Wednesday, January 14, 2009
Chili Pepper Sauce - 3 Ways
Turns out, peppers like neglect. Several months ago, we wrapped up the summer garden and sort of ignored everything for a few weeks. Lo and behold, a trip around the garden revealed that apparently, we had been over watering the peppers, because once they dried out from our neglect, they flourished. We had five pepper plants overflowing with chilis -jalapeno, fresno, serrano, thai dragon, and a bell pepper that had cross pollinated with the others into the hottest bell pepper you've ever tasted.
At the same time, I ran across a recipe on Mark Bittman's blog that I was excited to make and would use up all of the peppers.
Because we had several varieties of chilis and they were at different levels of ripeness, I ended up make three different styles of sauce. The red one is a mix of four different chilis - jalapeno, fresno, serrano, thai dragon - all picked when ripe red. The lighter green sauce is a mix of the same four chilis picked when still green, and the darker green sauce is a mix of fire roasted bell pepper, jalepeno and fresno chilis (cooked on the grill, skinned, and seeded) with a few fresh serranos tossed in for heat.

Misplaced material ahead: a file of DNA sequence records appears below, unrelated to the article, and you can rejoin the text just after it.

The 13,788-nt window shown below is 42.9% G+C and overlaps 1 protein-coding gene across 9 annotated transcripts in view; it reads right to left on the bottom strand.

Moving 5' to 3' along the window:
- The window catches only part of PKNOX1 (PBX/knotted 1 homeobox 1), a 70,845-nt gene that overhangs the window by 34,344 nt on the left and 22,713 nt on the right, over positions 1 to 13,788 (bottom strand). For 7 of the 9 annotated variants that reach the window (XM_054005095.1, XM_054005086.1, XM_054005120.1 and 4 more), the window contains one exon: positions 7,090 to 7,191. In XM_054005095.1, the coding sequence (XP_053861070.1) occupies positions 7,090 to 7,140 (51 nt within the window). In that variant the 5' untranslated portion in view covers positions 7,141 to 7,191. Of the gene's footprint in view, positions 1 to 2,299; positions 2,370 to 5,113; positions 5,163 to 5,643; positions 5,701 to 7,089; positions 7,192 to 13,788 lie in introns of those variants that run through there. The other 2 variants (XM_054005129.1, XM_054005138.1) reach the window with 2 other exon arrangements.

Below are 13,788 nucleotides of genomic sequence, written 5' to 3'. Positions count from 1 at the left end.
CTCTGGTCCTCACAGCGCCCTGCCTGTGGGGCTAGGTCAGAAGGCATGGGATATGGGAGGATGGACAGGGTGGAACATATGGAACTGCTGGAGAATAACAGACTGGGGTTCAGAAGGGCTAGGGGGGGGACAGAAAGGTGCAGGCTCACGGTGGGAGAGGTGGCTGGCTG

The chilis are blended with salt and white vinegar, boiled for about ten minutes and cooled for three days on the counter. They can then be kept in the fridge indefinitely.
Each sauce has a unique flavor and they are all amazing. The red sauce is a very classic chili sauce that adds nice heat with a bit of sweetness. The light green sauce is similar but more floral than sweet, and the roasted sauce is not as hot, but has an amazing depth of flavor - smoky and rich.
There are no exacts in this "recipe"; it's really more of a method.
Chili Pepper Sauce
A mix of fresh chilis - as much as you have - stemmed, and seeded if you want, but it doesn't make a big difference.
Put the stemmed chilies in a blend, add a handful of salt, eyeball it, but make sure it's at least several tablespoons, even a 1/4 cup or so.
Add white vinegar until the chilies are fully submerged.
Blend well, pulsing on and off until well mixed and blended.
Pour the sauce into a medium saucepan and bring to a boil.
Cook for about 10 minutes.
Cool a bit and decant to jars.
Cover with a towel and let sit for three days.
The vinegar will separate from the bulk of the pepper sauce. It will rise to the top. Pour off the majority of this peppery vinegar and reserve for other uses.
Cover jars with lids and put in fridge.
NOTE: While blending and cooking the sauce, don't inhale the fumes, and try to work in a well-ventilated area. This stuff is pretty powerful and will linger in the air for some time.
Use on eggs, chicken, fish etc. Anything really. You're going to find yourself scrambling eggs just as an excuse to eat more pepper sauce!